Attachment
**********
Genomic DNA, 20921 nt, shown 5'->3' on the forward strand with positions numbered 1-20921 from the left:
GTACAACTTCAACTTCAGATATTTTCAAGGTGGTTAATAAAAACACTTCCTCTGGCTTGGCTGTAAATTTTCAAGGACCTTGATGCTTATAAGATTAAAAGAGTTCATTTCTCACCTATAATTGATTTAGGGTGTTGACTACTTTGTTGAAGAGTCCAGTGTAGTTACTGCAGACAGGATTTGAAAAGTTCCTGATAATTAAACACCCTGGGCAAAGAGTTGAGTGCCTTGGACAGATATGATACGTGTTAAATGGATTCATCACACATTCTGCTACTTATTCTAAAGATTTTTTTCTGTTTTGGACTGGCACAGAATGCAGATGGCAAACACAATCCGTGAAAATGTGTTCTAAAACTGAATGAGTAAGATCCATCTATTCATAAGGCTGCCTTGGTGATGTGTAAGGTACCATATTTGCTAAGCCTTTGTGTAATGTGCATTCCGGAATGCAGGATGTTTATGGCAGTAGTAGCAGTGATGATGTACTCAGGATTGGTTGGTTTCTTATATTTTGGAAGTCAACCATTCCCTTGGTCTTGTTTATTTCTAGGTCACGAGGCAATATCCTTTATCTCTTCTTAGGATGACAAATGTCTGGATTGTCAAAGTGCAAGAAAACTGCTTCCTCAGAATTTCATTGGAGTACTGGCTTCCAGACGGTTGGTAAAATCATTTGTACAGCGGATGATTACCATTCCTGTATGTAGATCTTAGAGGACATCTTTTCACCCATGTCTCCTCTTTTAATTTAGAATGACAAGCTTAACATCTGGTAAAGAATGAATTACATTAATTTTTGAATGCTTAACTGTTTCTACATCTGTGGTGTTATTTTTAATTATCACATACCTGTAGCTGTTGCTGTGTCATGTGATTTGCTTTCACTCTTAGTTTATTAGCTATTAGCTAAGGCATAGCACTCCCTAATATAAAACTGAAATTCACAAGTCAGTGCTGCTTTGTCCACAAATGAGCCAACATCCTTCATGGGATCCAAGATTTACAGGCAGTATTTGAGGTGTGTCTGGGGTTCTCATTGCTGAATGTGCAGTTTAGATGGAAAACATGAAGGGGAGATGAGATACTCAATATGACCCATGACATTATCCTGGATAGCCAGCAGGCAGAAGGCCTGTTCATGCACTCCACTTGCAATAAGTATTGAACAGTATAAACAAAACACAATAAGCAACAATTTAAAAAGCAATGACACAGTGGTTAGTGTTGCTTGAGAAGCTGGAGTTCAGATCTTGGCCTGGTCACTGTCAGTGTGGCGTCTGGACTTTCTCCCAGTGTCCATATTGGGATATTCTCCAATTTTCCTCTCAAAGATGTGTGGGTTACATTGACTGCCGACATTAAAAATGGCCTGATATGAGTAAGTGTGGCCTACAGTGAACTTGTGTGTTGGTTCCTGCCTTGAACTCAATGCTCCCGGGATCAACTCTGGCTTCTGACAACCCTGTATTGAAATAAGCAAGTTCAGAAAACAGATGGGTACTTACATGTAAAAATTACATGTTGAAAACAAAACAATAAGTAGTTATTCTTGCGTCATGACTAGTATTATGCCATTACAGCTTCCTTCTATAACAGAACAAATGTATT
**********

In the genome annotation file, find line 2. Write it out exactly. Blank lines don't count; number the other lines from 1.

GTACAACTTCAACTTCAGATATTTTCAAGGTGGTTAATAAAAACACTTCCTCTGGCTTGGCTGTAAATTTTCAAGGACCTTGATGCTTATAAGATTAAAAGAGTTCATTTCTCACCTATAATTGATTTAGGGTGTTGACTACTTTGTTGAAGAGTCCAGTGTAGTTACTGCAGACAGGATTTGAAAAGTTCCTGATAATTAAACACCCTGGGCAAAGAGTTGAGTGCCTTGGACAGATATGATACGTGTTAAATGGATTCATCACACATTCTGCTACTTATTCTAAAGATTTTTTTCTGTTTTGGACTGGCACAGAATGCAGATGGCAAACACAATCCGTGAAAATGTGTTCTAAAACTGAATGAGTAAGATCCATCTATTCATAAGGCTGCCTTGGTGATGTGTAAGGTACCATATTTGCTAAGCCTTTGTGTAATGTGCATTCCGGAATGCAGGATGTTTATGGCAGTAGTAGCAGTGATGATGTACTCAGGATTGGTTGGTTTCTTATATTTTGGAAGTCAACCATTCCCTTGGTCTTGTTTATTTCTAGGTCACGAGGCAATATCCTTTATCTCTTCTTAGGATGACAAATGTCTGGATTGTCAAAGTGCAAGAAAACTGCTTCCTCAGAATTTCATTGGAGTACTGGCTTCCAGACGGTTGGTAAAATCATTTGTACAGCGGATGATTACCATTCCTGTATGTAGATCTTAGAGGACATCTTTTCACCCATGTCTCCTCTTTTAATTTAGAATGACAAGCTTAACATCTGGTAAAGAATGAATTACATTAATTTTTGAATGCTTAACTGTTTCTACATCTGTGGTGTTATTTTTAATTATCACATACCTGTAGCTGTTGCTGTGTCATGTGATTTGCTTTCACTCTTAGTTTATTAGCTATTAGCTAAGGCATAGCACTCCCTAATATAAAACTGAAATTCACAAGTCAGTGCTGCTTTGTCCACAAATGAGCCAACATCCTTCATGGGATCCAAGATTTACAGGCAGTATTTGAGGTGTGTCTGGGGTTCTCATTGCTGAATGTGCAGTTTAGATGGAAAACATGAAGGGGAGATGAGATACTCAATATGACCCATGACATTATCCTGGATAGCCAGCAGGCAGAAGGCCTGTTCATGCACTCCACTTGCAATAAGTATTGAACAGTATAAACAAAACACAATAAGCAACAATTTAAAAAGCAATGACACAGTGGTTAGTGTTGCTTGAGAAGCTGGAGTTCAGATCTTGGCCTGGTCACTGTCAGTGTGGCGTCTGGACTTTCTCCCAGTGTCCATATTGGGATATTCTCCAATTTTCCTCTCAAAGATGTGTGGGTTACATTGACTGCCGACATTAAAAATGGCCTGATATGAGTAAGTGTGGCCTACAGTGAACTTGTGTGTTGGTTCCTGCCTTGAACTCAATGCTCCCGGGATCAACTCTGGCTTCTGACAACCCTGTATTGAAATAAGCAAGTTCAGAAAACAGATGGGTACTTACATGTAAAAATTACATGTTGAAAACAAAACAATAAGTAGTTATTCTTGCGTCATGACTAGTATTATGCCATTACAGCTTCCTTCTATAACAGAACAAATGTATT